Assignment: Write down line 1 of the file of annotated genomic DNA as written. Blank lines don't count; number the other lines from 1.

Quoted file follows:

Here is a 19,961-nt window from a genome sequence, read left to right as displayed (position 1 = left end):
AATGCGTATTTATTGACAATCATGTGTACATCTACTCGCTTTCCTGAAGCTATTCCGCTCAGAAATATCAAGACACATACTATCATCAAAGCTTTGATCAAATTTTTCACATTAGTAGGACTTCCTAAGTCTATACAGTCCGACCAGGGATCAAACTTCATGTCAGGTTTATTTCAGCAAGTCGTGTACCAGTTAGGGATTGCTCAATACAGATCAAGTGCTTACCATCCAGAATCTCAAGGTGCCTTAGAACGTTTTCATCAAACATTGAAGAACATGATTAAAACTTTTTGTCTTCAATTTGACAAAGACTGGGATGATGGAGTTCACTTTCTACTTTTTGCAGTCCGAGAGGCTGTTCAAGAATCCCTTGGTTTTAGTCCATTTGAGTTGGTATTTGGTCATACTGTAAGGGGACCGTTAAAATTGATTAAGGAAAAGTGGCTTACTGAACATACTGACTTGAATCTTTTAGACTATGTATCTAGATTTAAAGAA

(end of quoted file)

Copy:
Here is a 19,961-nt window from a genome sequence, read left to right as displayed (position 1 = left end):